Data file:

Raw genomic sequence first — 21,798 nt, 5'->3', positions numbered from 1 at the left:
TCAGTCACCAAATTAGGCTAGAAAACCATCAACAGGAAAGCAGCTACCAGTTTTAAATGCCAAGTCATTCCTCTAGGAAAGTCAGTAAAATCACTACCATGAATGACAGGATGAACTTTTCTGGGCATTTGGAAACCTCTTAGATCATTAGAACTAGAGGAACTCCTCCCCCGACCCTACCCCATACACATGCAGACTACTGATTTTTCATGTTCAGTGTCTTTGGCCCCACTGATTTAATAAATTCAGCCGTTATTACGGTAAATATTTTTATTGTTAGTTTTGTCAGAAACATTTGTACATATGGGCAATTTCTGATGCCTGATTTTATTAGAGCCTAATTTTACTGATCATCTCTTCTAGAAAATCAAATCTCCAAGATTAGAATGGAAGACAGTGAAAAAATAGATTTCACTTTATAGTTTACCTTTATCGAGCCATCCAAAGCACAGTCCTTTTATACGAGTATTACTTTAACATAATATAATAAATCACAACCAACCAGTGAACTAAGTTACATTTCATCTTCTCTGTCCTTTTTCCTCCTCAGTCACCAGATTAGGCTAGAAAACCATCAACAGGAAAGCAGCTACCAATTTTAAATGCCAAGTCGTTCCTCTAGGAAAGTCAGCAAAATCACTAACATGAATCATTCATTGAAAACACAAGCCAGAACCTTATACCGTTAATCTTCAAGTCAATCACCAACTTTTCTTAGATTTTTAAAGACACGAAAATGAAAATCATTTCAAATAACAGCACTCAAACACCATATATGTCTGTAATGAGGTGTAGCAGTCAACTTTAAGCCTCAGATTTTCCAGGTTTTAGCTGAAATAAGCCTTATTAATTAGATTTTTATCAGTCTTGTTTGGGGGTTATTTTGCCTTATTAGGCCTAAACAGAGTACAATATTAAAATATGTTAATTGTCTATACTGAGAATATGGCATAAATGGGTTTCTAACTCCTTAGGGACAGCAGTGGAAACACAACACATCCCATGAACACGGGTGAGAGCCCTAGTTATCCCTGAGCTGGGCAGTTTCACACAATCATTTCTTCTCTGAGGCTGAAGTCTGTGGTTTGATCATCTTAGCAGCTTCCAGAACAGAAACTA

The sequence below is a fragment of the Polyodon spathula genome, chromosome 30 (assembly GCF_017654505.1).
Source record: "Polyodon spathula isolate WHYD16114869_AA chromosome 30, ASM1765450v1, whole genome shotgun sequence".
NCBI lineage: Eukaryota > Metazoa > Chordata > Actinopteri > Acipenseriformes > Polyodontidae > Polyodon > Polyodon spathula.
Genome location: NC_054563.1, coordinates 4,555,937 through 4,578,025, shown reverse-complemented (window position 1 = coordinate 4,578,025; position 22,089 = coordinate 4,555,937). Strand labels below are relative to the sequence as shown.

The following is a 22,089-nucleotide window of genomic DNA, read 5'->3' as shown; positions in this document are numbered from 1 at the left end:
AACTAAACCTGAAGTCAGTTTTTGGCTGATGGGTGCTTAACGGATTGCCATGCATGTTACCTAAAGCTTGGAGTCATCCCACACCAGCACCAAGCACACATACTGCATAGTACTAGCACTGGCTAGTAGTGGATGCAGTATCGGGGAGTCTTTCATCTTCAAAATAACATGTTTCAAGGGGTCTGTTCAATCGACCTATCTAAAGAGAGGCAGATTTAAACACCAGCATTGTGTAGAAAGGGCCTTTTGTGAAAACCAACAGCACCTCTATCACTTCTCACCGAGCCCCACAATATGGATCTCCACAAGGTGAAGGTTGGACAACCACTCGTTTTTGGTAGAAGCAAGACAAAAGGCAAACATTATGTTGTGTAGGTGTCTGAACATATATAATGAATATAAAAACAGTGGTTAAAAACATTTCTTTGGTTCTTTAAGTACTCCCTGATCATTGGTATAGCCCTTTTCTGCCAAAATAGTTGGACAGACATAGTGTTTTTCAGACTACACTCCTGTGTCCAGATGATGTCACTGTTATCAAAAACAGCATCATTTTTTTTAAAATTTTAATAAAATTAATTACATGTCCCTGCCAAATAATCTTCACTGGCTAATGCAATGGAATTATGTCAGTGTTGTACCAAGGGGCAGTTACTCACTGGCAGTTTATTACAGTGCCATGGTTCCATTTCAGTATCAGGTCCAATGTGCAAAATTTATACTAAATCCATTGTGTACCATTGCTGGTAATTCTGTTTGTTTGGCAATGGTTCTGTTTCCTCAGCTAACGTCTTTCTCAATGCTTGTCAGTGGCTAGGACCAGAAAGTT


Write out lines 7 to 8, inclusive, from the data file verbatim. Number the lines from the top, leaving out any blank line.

The following is a 22,089-nucleotide window of genomic DNA, read 5'->3' as shown; positions in this document are numbered from 1 at the left end:
AACTAAACCTGAAGTCAGTTTTTGGCTGATGGGTGCTTAACGGATTGCCATGCATGTTACCTAAAGCTTGGAGTCATCCCACACCAGCACCAAGCACACATACTGCATAGTACTAGCACTGGCTAGTAGTGGATGCAGTATCGGGGAGTCTTTCATCTTCAAAATAACATGTTTCAAGGGGTCTGTTCAATCGACCTATCTAAAGAGAGGCAGATTTAAACACCAGCATTGTGTAGAAAGGGCCTTTTGTGAAAACCAACAGCACCTCTATCACTTCTCACCGAGCCCCACAATATGGATCTCCACAAGGTGAAGGTTGGACAACCACTCGTTTTTGGTAGAAGCAAGACAAAAGGCAAACATTATGTTGTGTAGGTGTCTGAACATATATAATGAATATAAAAACAGTGGTTAAAAACATTTCTTTGGTTCTTTAAGTACTCCCTGATCATTGGTATAGCCCTTTTCTGCCAAAATAGTTGGACAGACATAGTGTTTTTCAGACTACACTCCTGTGTCCAGATGATGTCACTGTTATCAAAAACAGCATCATTTTTTTTAAAATTTTAATAAAATTAATTACATGTCCCTGCCAAATAATCTTCACTGGCTAATGCAATGGAATTATGTCAGTGTTGTACCAAGGGGCAGTTACTCACTGGCAGTTTATTACAGTGCCATGGTTCCATTTCAGTATCAGGTCCAATGTGCAAAATTTATACTAAATCCATTGTGTACCATTGCTGGTAATTCTGTTTGTTTGGCAATGGTTCTGTTTCCTCAGCTAACGTCTTTCTCAATGCTTGTCAGTGGCTAGGACCAGAAAGTT